Farmers are eager to hire drone servicing companies to spray their fields but are less eager to buy the drones themselves, says a Western Ontario drone company.
“The demand is certainly there. Almost everyone who sees them working starts getting ideas of where they would be useful on their farm,” said Adrian Rivard, president of Drone Spray Canada in Blenheim in Western Ontario.
His company offers drones for field imaging, fertilizer and organic product application, and cover crop seeding. “Almost zero” Ontario farmers own drones themselves as government restrictions are holding them back, Rivard said. Most of his customer inquiries concern pesticides — especially fungicides in field crops and insecticides for gypsy moths — but Health Canada’s Pest Management Regulatory Agency has yet to approve pesticide application via drone, he said.
For example, it’s illegal to spray Vegol — a pesticide that is 96 per cent natural canola oil — from a drone, said Rivard. Vegol is used to control a variety of insects and mites and can be used on flowers, fruits, vegetables, cannabis, and trees.
“The conditions are extremely specific and restrictive,” Rivard says. “With the current pesticide regulations there are not many legitimate users out there.”
Drone Spray Canada is involved in performing research authorizations for pesticide application with chemical manu- facturers and government bodies. This summer, the company will spray 50 trial sites from Essex County to just outside of Montreal. Last year, they had “about a dozen customers for imaging,” their most popular service, but expect to be doing much more foliar fertilizer spraying this year as fertilizer prices continue to escalate.
“I would say there are a few farmers in Ontario that do their own spraying,” said Felix Weber, president of Ag Business and Crop Inc. in Palmerston, a company that sells agricultural drones across Canada. Weber says farmers are much more likely to buy rather than rent because flying a drone requires a licence, so it’s the farmers that “really want to get into it.”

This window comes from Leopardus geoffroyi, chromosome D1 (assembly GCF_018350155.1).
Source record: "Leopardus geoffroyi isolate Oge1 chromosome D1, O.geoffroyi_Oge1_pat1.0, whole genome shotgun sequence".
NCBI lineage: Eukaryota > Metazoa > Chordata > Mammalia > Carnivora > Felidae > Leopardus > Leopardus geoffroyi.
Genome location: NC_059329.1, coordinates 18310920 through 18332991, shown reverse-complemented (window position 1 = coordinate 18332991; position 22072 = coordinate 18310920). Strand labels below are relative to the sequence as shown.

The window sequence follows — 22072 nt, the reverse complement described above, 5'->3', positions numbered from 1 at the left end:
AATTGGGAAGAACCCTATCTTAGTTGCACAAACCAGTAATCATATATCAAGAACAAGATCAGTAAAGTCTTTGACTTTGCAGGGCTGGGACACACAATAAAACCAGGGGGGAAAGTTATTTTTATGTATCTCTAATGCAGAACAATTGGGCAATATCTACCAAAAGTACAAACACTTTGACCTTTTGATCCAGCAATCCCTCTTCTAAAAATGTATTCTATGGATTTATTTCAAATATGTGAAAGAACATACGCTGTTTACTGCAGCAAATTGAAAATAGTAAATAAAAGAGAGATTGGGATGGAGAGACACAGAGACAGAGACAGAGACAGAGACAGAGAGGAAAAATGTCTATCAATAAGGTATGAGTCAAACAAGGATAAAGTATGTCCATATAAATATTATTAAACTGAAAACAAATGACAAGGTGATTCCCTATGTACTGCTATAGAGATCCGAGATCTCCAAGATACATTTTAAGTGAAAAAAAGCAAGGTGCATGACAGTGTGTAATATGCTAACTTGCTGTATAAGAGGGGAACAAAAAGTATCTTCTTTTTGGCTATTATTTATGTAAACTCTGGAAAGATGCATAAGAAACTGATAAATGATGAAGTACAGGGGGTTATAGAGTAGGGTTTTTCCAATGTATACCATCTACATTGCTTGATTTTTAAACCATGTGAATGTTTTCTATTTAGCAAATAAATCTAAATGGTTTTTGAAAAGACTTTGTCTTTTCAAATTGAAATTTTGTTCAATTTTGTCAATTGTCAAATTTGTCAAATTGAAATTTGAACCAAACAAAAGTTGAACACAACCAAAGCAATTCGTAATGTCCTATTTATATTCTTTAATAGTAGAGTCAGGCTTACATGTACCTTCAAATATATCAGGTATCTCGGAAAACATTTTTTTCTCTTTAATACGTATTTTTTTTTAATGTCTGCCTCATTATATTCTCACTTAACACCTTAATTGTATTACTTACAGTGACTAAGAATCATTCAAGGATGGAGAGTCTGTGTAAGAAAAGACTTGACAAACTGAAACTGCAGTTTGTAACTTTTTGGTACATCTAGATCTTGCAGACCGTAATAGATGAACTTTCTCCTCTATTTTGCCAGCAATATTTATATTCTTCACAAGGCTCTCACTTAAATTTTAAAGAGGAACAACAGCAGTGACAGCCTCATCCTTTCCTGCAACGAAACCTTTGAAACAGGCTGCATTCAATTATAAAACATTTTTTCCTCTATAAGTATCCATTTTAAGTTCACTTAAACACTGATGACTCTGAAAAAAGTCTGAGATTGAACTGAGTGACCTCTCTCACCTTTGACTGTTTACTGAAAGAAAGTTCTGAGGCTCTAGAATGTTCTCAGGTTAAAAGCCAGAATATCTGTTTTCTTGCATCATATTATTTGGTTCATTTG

To be licensed for basic operations, a farmer must register their drone with Transport Canada, mark their drone with their registration number, pass a $10, 90-minute online exam — for which drone flight school is highly recommended — and then carry the certificate at all times when operating a drone. The penalty for flying a drone without a license is $5,000 for commercial users.
Mapping drones allow farmers to assess crop health, determine which areas need to be treated, and apply product with spray drones to those areas, reducing cost and runoff, explained John Johnstone, sales representative with Omniview Tech, a Mississauga drone company. Mapping drones are between $10,000 and $30,000, Weber said. Spray drones start at $20,000, he said.
Drones heavier than 25 kg come with even more restrictions and require a separate license, which is more work for the farmer at this point, Weber said.
It’s easier to use a swarm of several smaller drones to cover more land, but it gets expensive, Rivard said. Weber says his company has seen an increase in drone sales from last year, showing that farmers are interested in buying them, but that farmers are also cautious about drones because they want to make sure there’s value in their purchase.
“It takes time for this technology to filter out to farmers. It takes time to change the way things have always been done,” Johnstone said.